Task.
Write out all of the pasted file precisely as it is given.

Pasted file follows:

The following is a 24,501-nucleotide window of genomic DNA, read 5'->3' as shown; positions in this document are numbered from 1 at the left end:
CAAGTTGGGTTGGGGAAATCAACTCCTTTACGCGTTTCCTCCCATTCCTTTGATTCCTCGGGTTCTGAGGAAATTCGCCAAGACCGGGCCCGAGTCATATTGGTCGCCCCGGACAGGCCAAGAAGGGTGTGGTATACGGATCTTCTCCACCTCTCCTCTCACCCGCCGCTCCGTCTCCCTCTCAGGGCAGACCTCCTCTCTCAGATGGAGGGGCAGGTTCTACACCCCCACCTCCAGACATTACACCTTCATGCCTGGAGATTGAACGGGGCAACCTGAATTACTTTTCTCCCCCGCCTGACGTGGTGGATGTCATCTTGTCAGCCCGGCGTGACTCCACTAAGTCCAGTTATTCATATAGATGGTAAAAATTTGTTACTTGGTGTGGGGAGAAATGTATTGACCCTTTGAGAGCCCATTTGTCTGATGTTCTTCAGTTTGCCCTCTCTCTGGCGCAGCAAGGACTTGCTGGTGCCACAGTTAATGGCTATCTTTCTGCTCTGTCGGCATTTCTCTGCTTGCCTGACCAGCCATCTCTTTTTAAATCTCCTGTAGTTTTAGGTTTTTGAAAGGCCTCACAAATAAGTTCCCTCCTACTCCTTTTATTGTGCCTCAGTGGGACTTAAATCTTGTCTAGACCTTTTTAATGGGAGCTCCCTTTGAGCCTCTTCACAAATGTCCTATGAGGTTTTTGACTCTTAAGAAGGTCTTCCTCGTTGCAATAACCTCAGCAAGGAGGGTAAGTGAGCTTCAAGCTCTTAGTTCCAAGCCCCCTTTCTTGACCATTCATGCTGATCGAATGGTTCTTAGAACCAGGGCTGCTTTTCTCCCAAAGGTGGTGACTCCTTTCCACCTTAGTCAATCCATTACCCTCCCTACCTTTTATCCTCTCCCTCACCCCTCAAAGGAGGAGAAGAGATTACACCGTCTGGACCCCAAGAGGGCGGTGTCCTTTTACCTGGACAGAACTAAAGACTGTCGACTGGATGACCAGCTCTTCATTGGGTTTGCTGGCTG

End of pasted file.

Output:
The following is a 24,501-nucleotide window of genomic DNA, read 5'->3' as shown; positions in this document are numbered from 1 at the left end:
CAAGTTGGGTTGGGGAAATCAACTCCTTTACGCGTTTCCTCCCATTCCTTTGATTCCTCGGGTTCTGAGGAAATTCGCCAAGACCGGGCCCGAGTCATATTGGTCGCCCCGGACAGGCCAAGAAGGGTGTGGTATACGGATCTTCTCCACCTCTCCTCTCACCCGCCGCTCCGTCTCCCTCTCAGGGCAGACCTCCTCTCTCAGATGGAGGGGCAGGTTCTACACCCCCACCTCCAGACATTACACCTTCATGCCTGGAGATTGAACGGGGCAACCTGAATTACTTTTCTCCCCCGCCTGACGTGGTGGATGTCATCTTGTCAGCCCGGCGTGACTCCACTAAGTCCAGTTATTCATATAGATGGTAAAAATTTGTTACTTGGTGTGGGGAGAAATGTATTGACCCTTTGAGAGCCCATTTGTCTGATGTTCTTCAGTTTGCCCTCTCTCTGGCGCAGCAAGGACTTGCTGGTGCCACAGTTAATGGCTATCTTTCTGCTCTGTCGGCATTTCTCTGCTTGCCTGACCAGCCATCTCTTTTTAAATCTCCTGTAGTTTTAGGTTTTTGAAAGGCCTCACAAATAAGTTCCCTCCTACTCCTTTTATTGTGCCTCAGTGGGACTTAAATCTTGTCTAGACCTTTTTAATGGGAGCTCCCTTTGAGCCTCTTCACAAATGTCCTATGAGGTTTTTGACTCTTAAGAAGGTCTTCCTCGTTGCAATAACCTCAGCAAGGAGGGTAAGTGAGCTTCAAGCTCTTAGTTCCAAGCCCCCTTTCTTGACCATTCATGCTGATCGAATGGTTCTTAGAACCAGGGCTGCTTTTCTCCCAAAGGTGGTGACTCCTTTCCACCTTAGTCAATCCATTACCCTCCCTACCTTTTATCCTCTCCCTCACCCCTCAAAGGAGGAGAAGAGATTACACCGTCTGGACCCCAAGAGGGCGGTGTCCTTTTACCTGGACAGAACTAAAGACTGTCGACTGGATGACCAGCTCTTCATTGGGTTTGCTGGCTG